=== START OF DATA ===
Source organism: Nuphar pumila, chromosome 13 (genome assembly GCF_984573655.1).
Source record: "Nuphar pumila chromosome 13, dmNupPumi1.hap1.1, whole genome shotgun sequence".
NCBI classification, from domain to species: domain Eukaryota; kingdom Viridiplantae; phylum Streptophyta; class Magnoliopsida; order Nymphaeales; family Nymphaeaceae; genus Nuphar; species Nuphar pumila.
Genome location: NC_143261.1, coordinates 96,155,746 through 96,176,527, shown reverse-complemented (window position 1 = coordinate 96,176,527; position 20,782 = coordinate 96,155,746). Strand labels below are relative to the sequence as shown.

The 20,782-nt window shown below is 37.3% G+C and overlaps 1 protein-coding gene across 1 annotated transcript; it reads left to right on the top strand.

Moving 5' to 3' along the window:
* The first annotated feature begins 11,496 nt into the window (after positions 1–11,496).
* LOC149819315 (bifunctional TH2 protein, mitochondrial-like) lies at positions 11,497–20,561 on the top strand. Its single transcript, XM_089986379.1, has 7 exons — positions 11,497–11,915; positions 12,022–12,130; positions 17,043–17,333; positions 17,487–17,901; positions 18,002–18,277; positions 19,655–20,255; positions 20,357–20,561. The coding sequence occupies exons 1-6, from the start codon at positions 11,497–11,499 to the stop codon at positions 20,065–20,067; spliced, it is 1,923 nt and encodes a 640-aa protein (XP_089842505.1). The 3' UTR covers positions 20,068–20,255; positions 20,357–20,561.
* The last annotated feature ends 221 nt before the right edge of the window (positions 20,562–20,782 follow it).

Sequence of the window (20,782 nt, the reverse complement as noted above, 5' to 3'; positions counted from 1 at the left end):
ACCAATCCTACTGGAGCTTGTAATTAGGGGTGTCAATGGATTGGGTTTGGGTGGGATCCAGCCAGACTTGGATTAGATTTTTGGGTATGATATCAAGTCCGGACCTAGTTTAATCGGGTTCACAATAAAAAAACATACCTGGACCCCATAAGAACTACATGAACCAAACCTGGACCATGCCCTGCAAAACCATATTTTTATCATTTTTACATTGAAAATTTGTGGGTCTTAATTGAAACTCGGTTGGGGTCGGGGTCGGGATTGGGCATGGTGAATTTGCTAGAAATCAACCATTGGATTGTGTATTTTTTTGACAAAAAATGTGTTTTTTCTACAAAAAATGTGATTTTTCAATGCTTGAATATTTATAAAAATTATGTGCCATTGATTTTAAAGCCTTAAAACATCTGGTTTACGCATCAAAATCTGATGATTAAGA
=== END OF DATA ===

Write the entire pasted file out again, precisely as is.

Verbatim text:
Source organism: Nuphar pumila, chromosome 13 (genome assembly GCF_984573655.1).
Source record: "Nuphar pumila chromosome 13, dmNupPumi1.hap1.1, whole genome shotgun sequence".
NCBI classification, from domain to species: domain Eukaryota; kingdom Viridiplantae; phylum Streptophyta; class Magnoliopsida; order Nymphaeales; family Nymphaeaceae; genus Nuphar; species Nuphar pumila.
Genome location: NC_143261.1, coordinates 96,155,746 through 96,176,527, shown reverse-complemented (window position 1 = coordinate 96,176,527; position 20,782 = coordinate 96,155,746). Strand labels below are relative to the sequence as shown.

The 20,782-nt window shown below is 37.3% G+C and overlaps 1 protein-coding gene across 1 annotated transcript; it reads left to right on the top strand.

Moving 5' to 3' along the window:
* The first annotated feature begins 11,496 nt into the window (after positions 1–11,496).
* LOC149819315 (bifunctional TH2 protein, mitochondrial-like) lies at positions 11,497–20,561 on the top strand. Its single transcript, XM_089986379.1, has 7 exons — positions 11,497–11,915; positions 12,022–12,130; positions 17,043–17,333; positions 17,487–17,901; positions 18,002–18,277; positions 19,655–20,255; positions 20,357–20,561. The coding sequence occupies exons 1-6, from the start codon at positions 11,497–11,499 to the stop codon at positions 20,065–20,067; spliced, it is 1,923 nt and encodes a 640-aa protein (XP_089842505.1). The 3' UTR covers positions 20,068–20,255; positions 20,357–20,561.
* The last annotated feature ends 221 nt before the right edge of the window (positions 20,562–20,782 follow it).

Sequence of the window (20,782 nt, the reverse complement as noted above, 5' to 3'; positions counted from 1 at the left end):
ACCAATCCTACTGGAGCTTGTAATTAGGGGTGTCAATGGATTGGGTTTGGGTGGGATCCAGCCAGACTTGGATTAGATTTTTGGGTATGATATCAAGTCCGGACCTAGTTTAATCGGGTTCACAATAAAAAAACATACCTGGACCCCATAAGAACTACATGAACCAAACCTGGACCATGCCCTGCAAAACCATATTTTTATCATTTTTACATTGAAAATTTGTGGGTCTTAATTGAAACTCGGTTGGGGTCGGGGTCGGGATTGGGCATGGTGAATTTGCTAGAAATCAACCATTGGATTGTGTATTTTTTTGACAAAAAATGTGTTTTTTCTACAAAAAATGTGATTTTTCAATGCTTGAATATTTATAAAAATTATGTGCCATTGATTTTAAAGCCTTAAAACATCTGGTTTACGCATCAAAATCTGATGATTAAGA